A purchase is an exchange of value: I give you $5,000 in exchange for a backyard storage shed. You pay $50,000 for a piece of equipment, and in exchange, the dealer delivers and installs the equipment and teaches you how to run it. My wife pays the grocery store $100, and in exchange, the store allows her to walk out of the store with a cart of groceries. When we pay money but don’t think that we received the same or equal value in return, we feel cheated.
When business owners spend money on marketing, they worry about not getting anything valuable in return. That’s because it’s often hard to see what we got in exchange for our money. Decades ago, businessman John Wanamaker said, “I know half of my advertising dollars are wasted. I just don’t know which half.”
Testing and measuring your marketing is a first step to solving this problem.
Simpler than you might think
Does tracking your marketing investments seem impossible? You are not alone. Many small business owners feel that way. It is common for business owners to think, It’s just not worth the effort, or I have no idea how to go about it, or I don’t think that would work for my business. Tracking return on investments feels like a big mountain to climb, and they push it to the bottom of the “to do” list.
What you need to realize is that testing and measuring help solve the problem of knowing how and where to spend your marketing dollars.
The good news is that testing and measuring your marketing do not have to be difficult or time-consuming. In fact, the work is so simple that you as a business owner should not be doing it yourself. Your employees should be doing this for you.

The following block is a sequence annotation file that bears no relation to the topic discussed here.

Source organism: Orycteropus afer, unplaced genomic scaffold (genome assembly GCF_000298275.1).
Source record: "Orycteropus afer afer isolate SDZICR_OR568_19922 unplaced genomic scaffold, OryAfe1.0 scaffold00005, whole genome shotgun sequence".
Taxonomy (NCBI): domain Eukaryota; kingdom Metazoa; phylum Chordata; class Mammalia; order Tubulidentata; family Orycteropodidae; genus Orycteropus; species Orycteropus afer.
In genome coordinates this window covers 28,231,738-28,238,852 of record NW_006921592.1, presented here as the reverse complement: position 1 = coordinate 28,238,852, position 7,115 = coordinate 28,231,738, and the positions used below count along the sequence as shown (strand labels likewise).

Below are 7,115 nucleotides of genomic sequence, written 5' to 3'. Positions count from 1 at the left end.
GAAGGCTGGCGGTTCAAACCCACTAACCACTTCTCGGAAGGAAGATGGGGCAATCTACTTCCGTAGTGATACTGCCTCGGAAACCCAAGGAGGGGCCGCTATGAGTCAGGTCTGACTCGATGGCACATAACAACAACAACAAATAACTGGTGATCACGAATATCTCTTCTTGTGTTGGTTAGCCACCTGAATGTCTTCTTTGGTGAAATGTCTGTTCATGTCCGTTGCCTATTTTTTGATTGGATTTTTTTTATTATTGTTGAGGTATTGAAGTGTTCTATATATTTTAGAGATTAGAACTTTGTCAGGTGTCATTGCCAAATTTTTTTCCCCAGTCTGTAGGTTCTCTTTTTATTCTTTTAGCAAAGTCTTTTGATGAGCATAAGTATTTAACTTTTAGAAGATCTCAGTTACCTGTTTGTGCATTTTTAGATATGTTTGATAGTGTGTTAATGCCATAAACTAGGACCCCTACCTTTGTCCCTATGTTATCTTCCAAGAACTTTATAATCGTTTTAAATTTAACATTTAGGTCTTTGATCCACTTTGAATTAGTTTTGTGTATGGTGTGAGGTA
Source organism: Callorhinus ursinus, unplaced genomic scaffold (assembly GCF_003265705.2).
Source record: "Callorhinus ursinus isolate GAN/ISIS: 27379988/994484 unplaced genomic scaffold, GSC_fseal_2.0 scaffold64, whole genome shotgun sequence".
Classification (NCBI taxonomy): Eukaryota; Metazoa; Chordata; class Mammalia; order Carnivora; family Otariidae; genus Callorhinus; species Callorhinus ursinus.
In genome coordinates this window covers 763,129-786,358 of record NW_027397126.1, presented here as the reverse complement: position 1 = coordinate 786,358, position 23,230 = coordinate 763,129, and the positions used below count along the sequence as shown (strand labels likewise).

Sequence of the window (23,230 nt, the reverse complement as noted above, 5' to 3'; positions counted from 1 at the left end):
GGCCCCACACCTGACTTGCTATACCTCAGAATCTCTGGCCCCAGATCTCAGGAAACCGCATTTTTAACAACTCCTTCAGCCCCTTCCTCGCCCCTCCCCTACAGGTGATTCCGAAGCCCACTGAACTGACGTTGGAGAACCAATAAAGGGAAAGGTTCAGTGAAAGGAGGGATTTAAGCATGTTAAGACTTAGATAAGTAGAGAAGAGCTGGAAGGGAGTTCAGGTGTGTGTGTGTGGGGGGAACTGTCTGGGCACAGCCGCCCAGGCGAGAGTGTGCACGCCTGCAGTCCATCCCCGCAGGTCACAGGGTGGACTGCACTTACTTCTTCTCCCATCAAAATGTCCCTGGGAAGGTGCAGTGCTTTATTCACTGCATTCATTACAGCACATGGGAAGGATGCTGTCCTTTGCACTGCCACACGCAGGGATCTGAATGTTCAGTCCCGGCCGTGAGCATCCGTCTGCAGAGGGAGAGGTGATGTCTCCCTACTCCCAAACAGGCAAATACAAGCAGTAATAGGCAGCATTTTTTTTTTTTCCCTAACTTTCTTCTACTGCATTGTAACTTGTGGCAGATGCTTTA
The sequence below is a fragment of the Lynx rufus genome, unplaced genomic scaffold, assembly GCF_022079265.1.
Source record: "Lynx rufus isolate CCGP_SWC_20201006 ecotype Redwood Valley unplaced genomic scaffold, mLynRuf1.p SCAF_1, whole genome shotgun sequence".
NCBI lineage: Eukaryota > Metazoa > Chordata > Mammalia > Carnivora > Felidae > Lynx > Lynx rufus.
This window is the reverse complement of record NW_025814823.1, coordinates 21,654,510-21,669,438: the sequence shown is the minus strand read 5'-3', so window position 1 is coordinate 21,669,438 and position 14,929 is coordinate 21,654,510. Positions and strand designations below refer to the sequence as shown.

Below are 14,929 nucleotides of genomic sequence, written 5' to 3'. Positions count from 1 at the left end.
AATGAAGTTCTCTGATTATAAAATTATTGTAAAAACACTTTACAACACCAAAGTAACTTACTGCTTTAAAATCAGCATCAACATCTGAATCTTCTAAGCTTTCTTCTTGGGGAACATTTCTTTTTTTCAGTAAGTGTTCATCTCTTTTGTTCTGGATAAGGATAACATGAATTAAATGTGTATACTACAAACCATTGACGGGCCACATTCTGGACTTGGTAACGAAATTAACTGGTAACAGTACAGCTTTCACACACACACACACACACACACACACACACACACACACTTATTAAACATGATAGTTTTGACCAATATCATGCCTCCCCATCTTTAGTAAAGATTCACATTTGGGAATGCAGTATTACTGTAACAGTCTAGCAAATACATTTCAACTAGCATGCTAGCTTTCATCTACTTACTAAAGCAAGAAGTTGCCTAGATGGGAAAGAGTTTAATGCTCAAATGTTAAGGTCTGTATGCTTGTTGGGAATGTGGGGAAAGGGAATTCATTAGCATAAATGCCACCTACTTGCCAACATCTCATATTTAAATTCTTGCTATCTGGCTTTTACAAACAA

However, you will need to give them direction on how to do it. I can hear you now, saying, “How am I supposed to tell them how to do it if I don’t even know?!” This article and the next one in the series will show you how to begin using a simple system that you can train even your newest hire to do.
Benefits of implementing a system
When you implement a system—even a simple one—to track the source of your leads, patterns begin to emerge. For example, you will notice that you get more leads from one source than you do from another.
As you begin to see a clearer picture of what is working and what is not, you can make better decisions. You can continue doing what works and change or discontinue what is not. You can borrow from what works to experiment with fixing what doesn’t work.
One company had attended a certain trade show for years. Because they had a system for tracking how many leads converted into customers, they realized that their ROI on that show was trending down. They tried a few things to reverse the trend, but eventually, they decided to stop going to the show, even though the show itself was booming. It was no longer the best place to invest their resources.
Depending on your business, you may only capture information on a small percentage of your customers or your sales. But even a percentage is better than flying completely blind.
What are testing and measuring?
Testing is designed to answer the question, “What produces the most results?” Testing is experimenting with different approaches. Testing doesn’t work without measuring.
Measuring is designed to answer the question, “What results were produced?” Measuring consists of collecting and organizing data to reveal useful information.
This is oversimplified for a large business, but this is where small businesses should start. Doing this well puts you miles ahead (or dollars ahead) of the average small business.